The mentors achieve these goals through online mentoring and telephone but there could be cases where the mentor and student live close enough to provide opportunity for face-to-face meetings over the course of the year. Learn more about the Mentoring Program.

Important Dates:

February 1, 2012      
Application Opens at 9:00am CST
March 30, 2012
Application Closes by 5:00pm CST
June 2012
Awards are announced via email
August 2012
Scholarships available for disbursements to institution
December 2012
Deadline to be enrolled in an accredited institution

The scholarship program is made possible by AARP Foundation with generous support from Walmart Foundation and AARP. 

The Results Are In: Women Are Better Leaders

The Results Are In: Women Are Better Leaders Erika Andersen (Courtesy Forbes)


Just read an excerpt of an article from HBR, over at my friend Bob Morris’ blog.  The article, by Jack Zenger and Joseph Folkman, is based on a research study they did of 7,280 leaders in 2011.

They looked at leaders in a variety of positions – from very senior management to ‘individual contributor.’ In the study, they asked others to rate the leaders in 16 leadership competencies.  According to the data shared in the article, they found that women out-scored men in all but one of the 16 competencies, and in 12 of the 16, the women were better by a significant margin. And, in the words of Zenger and Folkman, “two of the traits where women outscored men to the highest degree — taking initiative and driving for results — have long been thought of as particularly male strengths.”

And though there were more males in the study (and the imbalance increased at higher levels, as is the case in most corporations – at the highest level, 78% of the mangers were men), the women were seen as better leaders at every level. Again, in Zenger and Folkman’s words: “…at every level, more women were rated by their peers, their bosses, their direct reports, and their other associates as better overall leaders than their male counterparts — and the higher the level, the wider that gap grows.”

This lines up with my experience. Women are among the most talented and respected leaders in the organizations with which we work; I often find that the women at the 2nd or 3rd level from the top in an organization, especially, are more impressive than their male peers.  They build better teams; they’re more liked and respected as managers; they tend to be able to combine intuitive and logical thinking more seamlessly; they’re more aware of the implications of the their own and others’ actions;  and they think more accurately about the resources needed to accomplish a given outcome.

This study by Zenger and Folkman seems to demonstrate pretty strongly that women are seen as better leaders than men by those around them.  And there are other studies indicating that companies that have a higher representation of women in management ranks are more profitable and have higher employee productivity. And yet – I’ve noted this statistic before, but I’ll say it again in this context: only 33 of the Fortune 1,000 are headed by women.

So, what’s the deal?  Why are women still so woefully under-represented, especially at the most senior levels?
I’d love to hear your sense of why this is still happening.  Here are two elements I think have a big impact:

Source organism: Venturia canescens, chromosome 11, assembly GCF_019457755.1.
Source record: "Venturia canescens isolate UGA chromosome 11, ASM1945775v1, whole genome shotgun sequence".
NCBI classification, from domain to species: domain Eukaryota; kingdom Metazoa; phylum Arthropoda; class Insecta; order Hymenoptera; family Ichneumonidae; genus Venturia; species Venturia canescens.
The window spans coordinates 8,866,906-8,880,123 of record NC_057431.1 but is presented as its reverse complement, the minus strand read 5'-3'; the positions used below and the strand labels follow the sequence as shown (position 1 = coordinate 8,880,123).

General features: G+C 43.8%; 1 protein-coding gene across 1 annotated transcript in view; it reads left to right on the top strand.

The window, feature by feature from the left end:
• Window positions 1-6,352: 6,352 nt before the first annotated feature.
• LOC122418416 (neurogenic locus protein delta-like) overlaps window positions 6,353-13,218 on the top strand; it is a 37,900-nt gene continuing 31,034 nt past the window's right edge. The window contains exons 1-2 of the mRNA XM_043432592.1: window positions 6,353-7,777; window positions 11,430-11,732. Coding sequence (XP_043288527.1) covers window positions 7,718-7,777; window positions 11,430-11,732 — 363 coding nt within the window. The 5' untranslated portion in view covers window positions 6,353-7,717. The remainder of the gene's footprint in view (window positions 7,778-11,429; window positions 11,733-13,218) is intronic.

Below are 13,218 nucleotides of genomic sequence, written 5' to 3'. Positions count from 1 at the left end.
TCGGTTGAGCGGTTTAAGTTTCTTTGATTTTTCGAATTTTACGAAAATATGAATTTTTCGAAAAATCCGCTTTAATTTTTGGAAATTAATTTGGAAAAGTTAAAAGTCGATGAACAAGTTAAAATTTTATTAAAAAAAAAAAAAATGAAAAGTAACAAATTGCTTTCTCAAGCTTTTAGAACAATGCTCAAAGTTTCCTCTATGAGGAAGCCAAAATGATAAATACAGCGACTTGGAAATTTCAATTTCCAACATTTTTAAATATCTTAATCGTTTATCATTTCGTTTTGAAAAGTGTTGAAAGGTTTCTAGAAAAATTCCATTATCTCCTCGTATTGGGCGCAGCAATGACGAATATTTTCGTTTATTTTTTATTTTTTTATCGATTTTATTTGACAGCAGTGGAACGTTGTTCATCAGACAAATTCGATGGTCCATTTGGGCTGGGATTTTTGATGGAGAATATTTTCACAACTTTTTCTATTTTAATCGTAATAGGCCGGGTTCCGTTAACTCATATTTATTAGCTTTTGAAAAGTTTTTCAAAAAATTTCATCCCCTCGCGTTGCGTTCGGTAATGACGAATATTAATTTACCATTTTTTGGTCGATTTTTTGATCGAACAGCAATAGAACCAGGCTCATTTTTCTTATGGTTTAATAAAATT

Women don’t self-promote. Of the 16 leadership competencies Zenger and Folkman assessed, the only one where men outranked women was “develops a strategic perspective.”  One of the areas in which I observe womennot developing a strategic view is the advancement of their own careers. I notice that many more men than women focus on where they want to take their careers, and regularly use some part of their time to develop the relationships that will support their success, and offer themselves for outside-their-day-job opportunities that will show their superiors they have the bandwidth and the capability to do more.  Women, on the other hand, tend to put all their energy into simply doing the best possible job in their current position.  We seem much more inclined to believe that work is a meritocracy, and that if you simply work hard and get great results, you’ll get noticed and promoted. Admirable, but not very accurate.

Senior men still mostly hire other men. My husband and I have been watching the first four seasons of Mad Men lately, and it’s shocking to remember that only 50 years ago, women in business were almost exclusively secretaries and telephone operators – and generally stayed in those jobs only until they got married. In the mid 1960s, only about 35% of women worked, and only 1 in 50 working women held managerial or professional jobs. The grandmothers and grandfathers of the young women coming into the work force today expected that women, if they worked at all, would be secretaries, nurses, teachers, librarians, or possibly factory workers, and that they would only work if they “had” to – that is, if they didn’t have husbands who could be the family breadwinner.  The older white males who run most companies are only one generation away from those beliefs – and I suspect their parents’ expectations still color their hiring and promotion decisions more than they would acknowledge.

There may be a light at the end of the tunnel, though. Perhaps I’m being overly hopeful, but I’m seeing both of these phenomena much less often in men and women in their 20s and 30s: the young women I deal with in organizations tend to be as confident and ambitious as the men, and the young men seem to be much more gender-neutral in their hiring and promotion decisions.